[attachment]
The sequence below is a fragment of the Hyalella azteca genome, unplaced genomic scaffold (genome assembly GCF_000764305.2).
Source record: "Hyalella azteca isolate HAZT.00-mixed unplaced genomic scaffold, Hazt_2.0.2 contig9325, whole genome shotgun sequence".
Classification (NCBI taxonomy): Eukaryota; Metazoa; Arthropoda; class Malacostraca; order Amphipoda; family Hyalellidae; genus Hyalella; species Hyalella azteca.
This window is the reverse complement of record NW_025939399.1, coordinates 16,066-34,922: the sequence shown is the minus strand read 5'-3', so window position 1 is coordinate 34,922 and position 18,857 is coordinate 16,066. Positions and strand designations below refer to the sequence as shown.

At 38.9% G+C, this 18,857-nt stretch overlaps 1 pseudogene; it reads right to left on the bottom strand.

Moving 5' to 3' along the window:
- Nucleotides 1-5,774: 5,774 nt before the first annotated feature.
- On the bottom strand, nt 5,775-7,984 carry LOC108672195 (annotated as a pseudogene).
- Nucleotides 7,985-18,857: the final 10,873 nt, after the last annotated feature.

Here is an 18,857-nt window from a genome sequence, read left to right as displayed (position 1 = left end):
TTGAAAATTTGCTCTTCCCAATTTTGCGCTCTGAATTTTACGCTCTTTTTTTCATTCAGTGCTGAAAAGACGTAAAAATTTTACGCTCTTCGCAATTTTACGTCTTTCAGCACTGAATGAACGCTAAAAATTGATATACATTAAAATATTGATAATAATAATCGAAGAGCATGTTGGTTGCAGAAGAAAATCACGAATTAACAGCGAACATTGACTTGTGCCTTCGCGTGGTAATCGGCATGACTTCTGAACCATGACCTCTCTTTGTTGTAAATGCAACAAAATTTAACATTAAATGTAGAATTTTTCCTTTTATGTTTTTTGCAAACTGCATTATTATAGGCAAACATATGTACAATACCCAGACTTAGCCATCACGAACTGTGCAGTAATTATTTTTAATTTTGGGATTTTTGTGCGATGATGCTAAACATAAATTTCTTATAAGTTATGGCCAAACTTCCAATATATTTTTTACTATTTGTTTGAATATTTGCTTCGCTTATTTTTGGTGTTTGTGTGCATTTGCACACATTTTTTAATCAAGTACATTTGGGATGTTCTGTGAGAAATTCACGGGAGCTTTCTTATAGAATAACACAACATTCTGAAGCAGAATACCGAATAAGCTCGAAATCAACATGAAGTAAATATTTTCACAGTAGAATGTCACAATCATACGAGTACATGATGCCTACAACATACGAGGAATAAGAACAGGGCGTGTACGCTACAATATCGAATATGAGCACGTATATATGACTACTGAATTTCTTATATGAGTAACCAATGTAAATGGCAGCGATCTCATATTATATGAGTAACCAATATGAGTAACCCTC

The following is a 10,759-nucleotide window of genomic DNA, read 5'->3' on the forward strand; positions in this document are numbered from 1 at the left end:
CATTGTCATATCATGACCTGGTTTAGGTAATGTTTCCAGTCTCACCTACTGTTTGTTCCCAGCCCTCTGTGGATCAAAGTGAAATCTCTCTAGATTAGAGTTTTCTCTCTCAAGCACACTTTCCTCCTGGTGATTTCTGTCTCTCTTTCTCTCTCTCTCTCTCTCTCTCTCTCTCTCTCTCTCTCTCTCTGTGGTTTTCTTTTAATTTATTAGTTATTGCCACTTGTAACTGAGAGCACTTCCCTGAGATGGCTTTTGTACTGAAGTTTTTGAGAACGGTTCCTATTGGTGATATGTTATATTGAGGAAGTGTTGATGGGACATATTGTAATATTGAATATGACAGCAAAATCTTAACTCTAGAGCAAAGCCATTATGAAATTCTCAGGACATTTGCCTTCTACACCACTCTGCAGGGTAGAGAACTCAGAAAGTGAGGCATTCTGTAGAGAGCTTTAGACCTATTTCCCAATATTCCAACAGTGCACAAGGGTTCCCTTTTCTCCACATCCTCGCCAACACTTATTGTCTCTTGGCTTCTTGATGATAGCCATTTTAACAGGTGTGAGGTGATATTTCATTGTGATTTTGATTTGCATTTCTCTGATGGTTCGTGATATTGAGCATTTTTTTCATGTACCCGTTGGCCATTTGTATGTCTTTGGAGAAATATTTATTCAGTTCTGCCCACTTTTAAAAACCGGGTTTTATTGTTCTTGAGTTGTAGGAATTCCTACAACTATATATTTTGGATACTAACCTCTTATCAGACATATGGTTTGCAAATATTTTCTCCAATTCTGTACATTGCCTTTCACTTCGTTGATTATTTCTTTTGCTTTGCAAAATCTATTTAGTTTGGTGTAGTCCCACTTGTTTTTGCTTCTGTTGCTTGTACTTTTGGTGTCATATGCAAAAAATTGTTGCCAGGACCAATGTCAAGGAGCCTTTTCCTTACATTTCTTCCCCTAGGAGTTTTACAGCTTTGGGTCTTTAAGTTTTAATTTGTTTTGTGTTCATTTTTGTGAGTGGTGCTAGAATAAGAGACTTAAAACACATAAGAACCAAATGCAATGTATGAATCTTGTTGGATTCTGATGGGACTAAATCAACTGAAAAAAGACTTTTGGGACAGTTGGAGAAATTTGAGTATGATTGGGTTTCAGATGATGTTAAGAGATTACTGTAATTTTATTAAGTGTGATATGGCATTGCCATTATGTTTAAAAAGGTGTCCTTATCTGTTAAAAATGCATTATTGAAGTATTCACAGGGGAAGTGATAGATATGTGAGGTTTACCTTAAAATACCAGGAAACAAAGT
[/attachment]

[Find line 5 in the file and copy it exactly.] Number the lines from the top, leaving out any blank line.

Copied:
At 38.9% G+C, this 18,857-nt stretch overlaps 1 pseudogene; it reads right to left on the bottom strand.